Conservative chancellors have got form when it comes to a casual disregard for the jobs of ordinary people.
Thirty years ago, Norman Lamont was telling us high unemployment was a ‘price worth paying’ for his head-banger economics.
Now we have Rishi Sunak. A better communicator yes, but who in a few short months has gone from ‘whatever it takes’ to throwing in the towel on whole sectors of the economy like aviation, tourism and hospitality.
The government is not even bothering to try anymore – instead it is adopting the brace position for the four million we’re warned will be on the dole this winter.
Despite the fanfare, the Jobs Support Scheme (JSS) is in no way the proper follow-on from the Jobs Retention Scheme. It lumps struggling employers with costs too heavy to bear at a time when demand has not yet returned and on-off lockdowns play havoc with consumer confidence.
Yes, some employers will find the JSS very helpful, in high-skilled industries where the cost of firing workers only to have to retrain at a later date make no sense. We’re working with those employers right now to save every job we can.
But the great majority of businesses will find little incentive to use a scheme that can make it more costly to keep people on the books.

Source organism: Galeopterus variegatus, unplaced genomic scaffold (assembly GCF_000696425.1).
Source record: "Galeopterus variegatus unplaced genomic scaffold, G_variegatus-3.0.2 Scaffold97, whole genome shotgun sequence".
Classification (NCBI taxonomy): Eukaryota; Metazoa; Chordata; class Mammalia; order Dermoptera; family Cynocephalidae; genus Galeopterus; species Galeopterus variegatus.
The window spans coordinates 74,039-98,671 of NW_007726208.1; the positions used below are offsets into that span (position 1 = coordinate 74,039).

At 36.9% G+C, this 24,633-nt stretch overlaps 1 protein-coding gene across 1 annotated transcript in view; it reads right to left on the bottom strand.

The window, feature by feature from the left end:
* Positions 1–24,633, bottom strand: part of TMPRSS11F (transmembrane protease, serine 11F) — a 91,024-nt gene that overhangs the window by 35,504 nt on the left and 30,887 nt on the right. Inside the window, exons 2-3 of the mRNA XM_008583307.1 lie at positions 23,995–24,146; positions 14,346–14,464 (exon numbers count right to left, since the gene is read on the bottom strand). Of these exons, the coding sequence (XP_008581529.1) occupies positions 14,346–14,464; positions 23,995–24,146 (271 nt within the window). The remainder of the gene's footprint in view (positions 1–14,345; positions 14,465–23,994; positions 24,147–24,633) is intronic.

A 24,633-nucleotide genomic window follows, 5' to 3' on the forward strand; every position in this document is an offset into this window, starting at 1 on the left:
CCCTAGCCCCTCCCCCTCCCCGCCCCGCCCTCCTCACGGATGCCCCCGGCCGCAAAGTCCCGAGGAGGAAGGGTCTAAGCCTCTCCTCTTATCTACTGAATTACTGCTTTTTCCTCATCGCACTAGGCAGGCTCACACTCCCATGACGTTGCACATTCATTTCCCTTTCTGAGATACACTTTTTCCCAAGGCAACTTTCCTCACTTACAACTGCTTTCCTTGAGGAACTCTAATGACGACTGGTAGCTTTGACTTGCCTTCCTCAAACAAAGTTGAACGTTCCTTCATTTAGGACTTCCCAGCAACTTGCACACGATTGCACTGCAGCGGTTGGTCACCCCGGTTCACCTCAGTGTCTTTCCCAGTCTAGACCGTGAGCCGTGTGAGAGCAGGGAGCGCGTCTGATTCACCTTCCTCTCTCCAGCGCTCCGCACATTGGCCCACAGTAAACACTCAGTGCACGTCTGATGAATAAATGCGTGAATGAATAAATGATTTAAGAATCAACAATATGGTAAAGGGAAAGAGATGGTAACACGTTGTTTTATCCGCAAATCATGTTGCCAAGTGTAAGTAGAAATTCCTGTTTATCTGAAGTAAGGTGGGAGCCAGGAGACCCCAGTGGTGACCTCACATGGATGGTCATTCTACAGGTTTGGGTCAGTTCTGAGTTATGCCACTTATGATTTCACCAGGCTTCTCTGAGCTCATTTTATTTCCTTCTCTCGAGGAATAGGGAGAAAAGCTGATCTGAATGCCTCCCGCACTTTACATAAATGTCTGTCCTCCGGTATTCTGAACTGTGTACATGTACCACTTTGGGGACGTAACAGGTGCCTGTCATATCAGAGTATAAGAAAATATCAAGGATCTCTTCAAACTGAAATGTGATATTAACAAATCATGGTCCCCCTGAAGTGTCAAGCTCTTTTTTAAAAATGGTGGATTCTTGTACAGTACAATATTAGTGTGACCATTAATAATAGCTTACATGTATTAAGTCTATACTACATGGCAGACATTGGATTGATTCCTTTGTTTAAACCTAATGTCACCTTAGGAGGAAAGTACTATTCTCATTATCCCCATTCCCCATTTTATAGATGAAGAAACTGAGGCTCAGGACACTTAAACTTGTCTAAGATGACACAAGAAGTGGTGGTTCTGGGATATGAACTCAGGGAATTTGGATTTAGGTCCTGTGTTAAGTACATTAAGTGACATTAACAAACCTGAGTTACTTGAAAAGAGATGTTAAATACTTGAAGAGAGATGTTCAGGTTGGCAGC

Yet again, the UK has looked at what similar countries are doing and decided that we can do worse.
Gordon Brown and his Alliance for Full Employment (AfFE) are spot on when they say that the country stands on the edge of the worst recession in three hundred years but the Tory government is doing far too little, much too late to halt the oncoming mass unemployment tsunami.
In these unstable times, France and Germany provide jobs support for longer and at a higher level. They will attract the investment that saves jobs, not us.
While French and German workers can rest easier in their beds at night, UK workers are being left to fret for their futures by a government in thrall to the doctrine of ‘creative destruction’.
With only weeks until the JRS ends and diminishing faith in the JSS’ capacity to save jobs on the scale so needed, it will be down to us – workers, unions and the Labour party – to metaphorically knock ministers’ heads together.
We will not allow a government that does more to protect the future of grouse shooting than of bar workers, that causes redundancy notices to fly around like confetti, to fail our people.
Working people and their unions are crying out for a proper plan to save and create jobs. The chancellor must hear our voices – and act.
A jobs carnage has been predicted. The time to avert it is now.
This comment first appeared in the Daily Mirror.
By Len McCluskey, Unite general secretary